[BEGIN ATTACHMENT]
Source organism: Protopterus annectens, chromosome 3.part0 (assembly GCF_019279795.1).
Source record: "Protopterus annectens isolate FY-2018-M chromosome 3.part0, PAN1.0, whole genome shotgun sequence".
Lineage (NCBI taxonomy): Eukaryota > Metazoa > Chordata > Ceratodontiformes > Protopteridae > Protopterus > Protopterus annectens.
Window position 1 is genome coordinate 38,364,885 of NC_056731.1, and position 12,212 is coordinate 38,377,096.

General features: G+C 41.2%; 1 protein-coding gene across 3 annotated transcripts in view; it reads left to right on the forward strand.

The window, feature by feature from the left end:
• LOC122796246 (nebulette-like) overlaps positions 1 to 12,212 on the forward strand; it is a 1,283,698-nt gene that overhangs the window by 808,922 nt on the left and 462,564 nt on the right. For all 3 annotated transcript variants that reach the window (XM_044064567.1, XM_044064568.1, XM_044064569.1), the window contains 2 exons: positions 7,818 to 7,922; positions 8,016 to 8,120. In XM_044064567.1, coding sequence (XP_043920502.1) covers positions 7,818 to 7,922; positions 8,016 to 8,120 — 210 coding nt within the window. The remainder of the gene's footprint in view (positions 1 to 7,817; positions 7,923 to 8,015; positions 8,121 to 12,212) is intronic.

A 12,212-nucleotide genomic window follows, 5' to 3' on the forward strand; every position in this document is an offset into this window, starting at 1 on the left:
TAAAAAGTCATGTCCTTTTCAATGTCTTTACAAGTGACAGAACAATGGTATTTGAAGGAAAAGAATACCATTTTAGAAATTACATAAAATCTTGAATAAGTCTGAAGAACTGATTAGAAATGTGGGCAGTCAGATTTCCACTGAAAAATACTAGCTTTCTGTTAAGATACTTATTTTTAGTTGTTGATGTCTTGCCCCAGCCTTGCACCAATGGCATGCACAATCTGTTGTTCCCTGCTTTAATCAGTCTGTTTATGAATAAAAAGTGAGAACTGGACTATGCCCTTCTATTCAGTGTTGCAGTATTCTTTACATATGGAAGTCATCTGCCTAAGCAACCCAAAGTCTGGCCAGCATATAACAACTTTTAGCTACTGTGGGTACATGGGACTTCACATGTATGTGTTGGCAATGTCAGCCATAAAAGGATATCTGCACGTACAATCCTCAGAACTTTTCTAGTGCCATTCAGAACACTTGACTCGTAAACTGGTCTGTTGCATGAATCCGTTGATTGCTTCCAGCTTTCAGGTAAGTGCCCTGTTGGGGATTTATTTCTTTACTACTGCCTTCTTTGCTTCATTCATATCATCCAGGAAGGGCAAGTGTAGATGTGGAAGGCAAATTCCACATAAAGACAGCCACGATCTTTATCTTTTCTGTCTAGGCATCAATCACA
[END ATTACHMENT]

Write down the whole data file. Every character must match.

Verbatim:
Source organism: Protopterus annectens, chromosome 3.part0 (assembly GCF_019279795.1).
Source record: "Protopterus annectens isolate FY-2018-M chromosome 3.part0, PAN1.0, whole genome shotgun sequence".
Lineage (NCBI taxonomy): Eukaryota > Metazoa > Chordata > Ceratodontiformes > Protopteridae > Protopterus > Protopterus annectens.
Window position 1 is genome coordinate 38,364,885 of NC_056731.1, and position 12,212 is coordinate 38,377,096.

General features: G+C 41.2%; 1 protein-coding gene across 3 annotated transcripts in view; it reads left to right on the forward strand.

The window, feature by feature from the left end:
• LOC122796246 (nebulette-like) overlaps positions 1 to 12,212 on the forward strand; it is a 1,283,698-nt gene that overhangs the window by 808,922 nt on the left and 462,564 nt on the right. For all 3 annotated transcript variants that reach the window (XM_044064567.1, XM_044064568.1, XM_044064569.1), the window contains 2 exons: positions 7,818 to 7,922; positions 8,016 to 8,120. In XM_044064567.1, coding sequence (XP_043920502.1) covers positions 7,818 to 7,922; positions 8,016 to 8,120 — 210 coding nt within the window. The remainder of the gene's footprint in view (positions 1 to 7,817; positions 7,923 to 8,015; positions 8,121 to 12,212) is intronic.

A 12,212-nucleotide genomic window follows, 5' to 3' on the forward strand; every position in this document is an offset into this window, starting at 1 on the left:
TAAAAAGTCATGTCCTTTTCAATGTCTTTACAAGTGACAGAACAATGGTATTTGAAGGAAAAGAATACCATTTTAGAAATTACATAAAATCTTGAATAAGTCTGAAGAACTGATTAGAAATGTGGGCAGTCAGATTTCCACTGAAAAATACTAGCTTTCTGTTAAGATACTTATTTTTAGTTGTTGATGTCTTGCCCCAGCCTTGCACCAATGGCATGCACAATCTGTTGTTCCCTGCTTTAATCAGTCTGTTTATGAATAAAAAGTGAGAACTGGACTATGCCCTTCTATTCAGTGTTGCAGTATTCTTTACATATGGAAGTCATCTGCCTAAGCAACCCAAAGTCTGGCCAGCATATAACAACTTTTAGCTACTGTGGGTACATGGGACTTCACATGTATGTGTTGGCAATGTCAGCCATAAAAGGATATCTGCACGTACAATCCTCAGAACTTTTCTAGTGCCATTCAGAACACTTGACTCGTAAACTGGTCTGTTGCATGAATCCGTTGATTGCTTCCAGCTTTCAGGTAAGTGCCCTGTTGGGGATTTATTTCTTTACTACTGCCTTCTTTGCTTCATTCATATCATCCAGGAAGGGCAAGTGTAGATGTGGAAGGCAAATTCCACATAAAGACAGCCACGATCTTTATCTTTTCTGTCTAGGCATCAATCACA